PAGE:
The Surveillance State Grows Another Tentacle

Let our journalists help you make sense of the noise: Subscribe to the Mother Jones Daily newsletter and get a recap of news that matters.

After the attempted Christmas Day bombing of 2009, a Senate investigation concluded that the National Counterterrorism Center had received information about Umar Farouk Abdulmutallab, the would-be underwear bomber, but had failed to query other government agencies about him. This allowed him to board his flight to the U.S. and nearly detonate his bomb. President Obama responded by ordering all agencies to send their leads to NCTC, which was ordered to “pursue thoroughly and exhaustively terrorism threat threads.”

Unfortunately, NCTC didn’t have the resources to “exhaustively” pursue the torrent of leads it began receiving. So it fell behind. Late last year, after Homeland Security had given NCTC a database on condition that it purge the names of all innocent persons within 30 days, things came to a head. Homeland Security eventually revoked NCTC’s access to the data and NCTC decided it needed to operate under different rules. In particular, it wanted unlimited access to all government agency information for as long as it needed it, including both suspects and non-suspects alike. In March, after discussion at the White House, Eric Holder granted their request.

A terrific Wall Street Journal story explains what happened next:

The rules now allow the little-known National Counterterrorism Center to examine the government files of U.S. citizens for possible criminal behavior, even if there is no reason to suspect them. That is a departure from past practice, which barred the agency from storing information about ordinary Americans unless a person was a terror suspect or related to an investigation.

Now, NCTC can copy entire government databases—flight records, casino-employee lists, the names of Americans hosting foreign-exchange students and many others. The agency has new authority to keep data about innocent U.S. citizens for up to five years, and to analyze it for suspicious patterns of behavior. Previously, both were prohibited.

….”It’s breathtaking” in its scope, said a former senior administration official familiar with the White House debate….Under the new rules, [NCTC] can obtain almost any database the government collects that it says is “reasonably believed” to contain “terrorism information.” The list could potentially include almost any government database, from financial forms submitted by people seeking federally backed mortgages to the health records of people who sought treatment at Veterans Administration hospitals.

We’ve been through this before, of course, but public outcry put an end to Total Information Awareness, the Bush-era data-mining program designed to trawl through every byte of data that anyone anywhere had ever collected about you. This time, though, there’s been no outcry. Why? Because, according to the Journal, “For one thing, the debate happened behind closed doors.”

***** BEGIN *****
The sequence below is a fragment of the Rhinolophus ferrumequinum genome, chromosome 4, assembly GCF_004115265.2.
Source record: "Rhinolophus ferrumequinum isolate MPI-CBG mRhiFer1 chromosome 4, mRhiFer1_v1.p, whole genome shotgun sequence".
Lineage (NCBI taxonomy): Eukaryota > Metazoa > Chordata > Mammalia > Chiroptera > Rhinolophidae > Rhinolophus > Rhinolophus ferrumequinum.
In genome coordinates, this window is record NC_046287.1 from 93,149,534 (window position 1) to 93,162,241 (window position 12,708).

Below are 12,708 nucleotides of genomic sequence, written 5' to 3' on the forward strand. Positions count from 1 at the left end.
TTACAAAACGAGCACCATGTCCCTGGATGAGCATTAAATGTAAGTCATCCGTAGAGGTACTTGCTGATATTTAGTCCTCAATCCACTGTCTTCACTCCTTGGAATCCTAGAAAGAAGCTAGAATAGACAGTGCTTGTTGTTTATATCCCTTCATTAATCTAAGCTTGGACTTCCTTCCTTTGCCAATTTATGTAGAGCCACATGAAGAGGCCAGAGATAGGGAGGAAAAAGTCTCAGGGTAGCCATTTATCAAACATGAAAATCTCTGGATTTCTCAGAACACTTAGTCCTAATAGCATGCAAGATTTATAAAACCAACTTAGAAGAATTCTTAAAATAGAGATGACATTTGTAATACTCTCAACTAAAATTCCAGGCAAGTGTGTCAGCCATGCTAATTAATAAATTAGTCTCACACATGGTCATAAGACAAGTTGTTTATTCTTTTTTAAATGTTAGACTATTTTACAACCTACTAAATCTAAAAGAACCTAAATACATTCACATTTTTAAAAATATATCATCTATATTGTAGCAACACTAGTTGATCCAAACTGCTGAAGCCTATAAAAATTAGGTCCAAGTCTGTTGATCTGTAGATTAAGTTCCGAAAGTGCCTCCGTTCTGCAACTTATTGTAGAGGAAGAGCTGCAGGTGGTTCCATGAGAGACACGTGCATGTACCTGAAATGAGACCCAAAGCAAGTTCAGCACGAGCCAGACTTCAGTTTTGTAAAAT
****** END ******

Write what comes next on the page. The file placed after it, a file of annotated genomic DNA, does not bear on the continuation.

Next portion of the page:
That’s one way to keep people from complaining, though it turns out that whenever NCTC wants access to a new database, the target of the request will probably post a notice in the Federal Register. At that point, you are allowed to submit comments if you like. However, the Journal dryly notes, nobody is required to make changes based on the comments.

Welcome to the new national security state. Be sure to read the entire story.


Headshot of Editor in Chief of Mother Jones, Clara Jeffery

It sure feels that way to me, and here at Mother Jones, we’ve been thinking a lot about what journalism needs to do differently, and how we can have the biggest impact.

We kept coming back to one word: corruption. Democracy and the rule of law being undermined by those with wealth and power for their own gain. So we're launching an ambitious Mother Jones Corruption Project to do deep, time-intensive reporting on systemic corruption, and asking the MoJo community to help crowdfund it.

We aim to hire, build a team, and give them the time and space needed to understand how we got here and how we might get out. We want to dig into the forces and decisions that have allowed massive conflicts of interest, influence peddling, and win-at-all-costs politics to flourish.

It's unlike anything we've done, and we have seed funding to get started, but we're looking to raise $500,000 from readers by July when we'll be making key budgeting decisions—and the more resources we have by then, the deeper we can dig. If our plan sounds good to you, please help kickstart it with a tax-deductible donation today.

Thanks for reading—whether or not you can pitch in today, or ever, I'm glad you're with us.

Signed by Clara Jeffery

Clara Jeffery, Editor-in-Chief

payment methods

We Recommend